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Membership law adjusted after Quebec court ruling

A recent CDMP meeting addressed the recent court ruling that deemed sections of the Membership Law discriminatory. Future discussions are forthcoming to redraft those sections. (file photo)

Parts of the Kahnawake Membership Law that were declared discriminatory will be redrafted in light of a Quebec Superior Court ruling.

“As leaders, we have responsibility because we’re going through this amendment process right now, we don’t want to put ourselves in this kind of predicament again,” membership portfolio chief Kahsennenhawe Sky-Deer told the two dozen participants at Tuesday’s Community Decision-Making Process hearing for the amendments to the law.

Justice Thomas Davis declared in his 48-page ruling last month that the provisions that suspend or revoke a Kahnawa’kehró:non’s membership for marrying or commencing a common-law relationship with a non-Indigenous person is discriminatory, both on the basis of family status and civil status under the Canadian Charter.

MORE ON THIS STORY: “Mohawk Law” violates human rights

“We’re going to have to discuss about potential re-wording that captures the same sentiment but isn’t so blatantly explicit to say ‘if you marry out, you lose’ and that is something that’s going to be worked on,” said Sky-Deer.

“We still want to hold true the same kind of position, but we’ll just re-word it in a way where it doesn’t look as discriminatory.”

Tuesday marked the fourth meeting of the Second Hearing phase of the amendment process to the law, which will be renamed the Kanien’kehá:ka of Kahnawà:ke Law when ratified.

Just over 15 community members and council chiefs participated, reaching consensus on amendments to sections of the Community Review Board, application process, adopted children, responsibilities of Kanien’kehá:ka of Kahnawake, Kanien’kehá:ka of Kahnawake Pledge Renunciation, regulations and transitory provisions.

They skipped the provisions dealing with suspensions and revocations until the next meeting on May 29 at Karonhianónhnha Tsi Ionterihwaienstáhkhwa due to re-drafting that Sky-Deer said a team of is currently working on.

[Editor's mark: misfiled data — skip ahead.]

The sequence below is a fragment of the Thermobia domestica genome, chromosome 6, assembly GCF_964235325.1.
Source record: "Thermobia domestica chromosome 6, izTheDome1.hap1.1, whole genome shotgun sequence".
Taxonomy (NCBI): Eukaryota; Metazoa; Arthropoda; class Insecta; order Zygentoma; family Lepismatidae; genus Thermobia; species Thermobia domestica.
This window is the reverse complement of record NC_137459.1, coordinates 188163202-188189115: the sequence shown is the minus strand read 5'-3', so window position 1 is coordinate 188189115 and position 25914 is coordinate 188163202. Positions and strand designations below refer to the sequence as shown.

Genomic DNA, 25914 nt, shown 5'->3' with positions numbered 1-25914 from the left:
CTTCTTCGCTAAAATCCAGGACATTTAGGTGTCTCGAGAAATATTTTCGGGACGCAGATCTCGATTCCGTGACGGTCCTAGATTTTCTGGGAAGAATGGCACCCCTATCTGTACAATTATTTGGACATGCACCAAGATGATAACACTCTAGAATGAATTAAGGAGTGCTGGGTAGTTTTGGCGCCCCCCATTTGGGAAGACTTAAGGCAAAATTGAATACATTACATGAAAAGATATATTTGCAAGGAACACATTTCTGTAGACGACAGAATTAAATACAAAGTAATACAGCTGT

The ruling also influenced a clause under the application process for people who are absent on the Kahnawake Kanien’kehá:ka Registry (KKR) as a result of marrying a non-Indigenous person prior to May 22, 1981.

Consensus was reached to delete a clause stating as long as “they are no longer married to a iah te-Onkwehón:we” based on a recommendation from council’s lawyers.

“They were married before the law came into effect. Let’s not forget, if they’re eligible to be recognized as a Kanien’kehá:ka of Kahnawà:ke, even if they’re married to a non-Onkwehón:we, they don’t lose their identity, you can’t revoke that,” said Sky-Deer.

“The moratorium served its purpose. We’re not overrun by non-Onkwehón:we people all over the community, but now we’ve changed the direction and the course of what this law is intended to do. Now, we’re recognizing people based on lineage and identity.”

The entire section is one of the most integral parts of the law, which lays out who is eligible to apply to be on the KKR. The entire section was rewritten and there are five categories applicants must fall under.

“Even children that are born of two Onkwehón:we parents will still have to apply. Everyone, we’re not just saying those who have a child with a non-Onkwehón:we person. We want everyone to apply. It helps us with record keeping at membership. So, we can see who’s in our community. A lot of time, parents don’t register their children, so we’re making it mandatory,” said Sky-Deer.

Who can apply?

If an applicant is born of two Kanien’kehá:ka of Kahnawà:ke parents, they also have to have at least four Kanien’kehá:ka great-grandparents.

If an applicant is born one Kanien’kehá:ka of Kahnawà:ke parent and a parent with Kanien’kehá:ka lineage, they also need to have at least four Onkwehón:we great-grandparents, and at least two being recognized as Kanien’kehá:ka of Kahnawà:ke. The same criteria applies for an applicant that has one Kanien’kehá:ka of Kahnawà:ke parent and one parent with Onkwehón:we lineage.

If an applicant has one Kanien’kehá:ka of Kahnawà:ke parent and non-Indigenous parent, they have to have at least four Onkwehón:we great-grandparents, with at least two being recognized as Kanien’kehá:ka of Kahnawà:ke, and also has to reach the age of majority and maintain family and community ties. The same criteria applies to an applicant that is born of two Onkwehón:we parents.

“If this whole law is about identifying who are Kanien’kehá:ka of Kahnawà:ke, you kind of want them to have some ties, some lineage that comes from here to be eligible for benefits and services. That directly came from the community,” said Sky-Deer.

The eligibly criteria would also apply to any child who is adopted by Kahnawa’kehró:non, and not everyone was happy about it.

“When you adopt somebody, you’re giving them everything that you have. You’re welcoming them into your home, and you’re making them one of your own even if they’re Onkwehón:we from somewhere else,” said council chief Martin Leborgne.

One of the final amendments that reached consensus on Friday was a clause to void any current applications for membership and non-member residency under the previous law.

Membership Department staff told The Eastern Door that would affect around 70 applications that were on hold as a result of the Council of Elders being suspended in 2007. Each applicant would have to apply under the new eligibility criteria when the law is ratified.

jessicad@easterndoor.com
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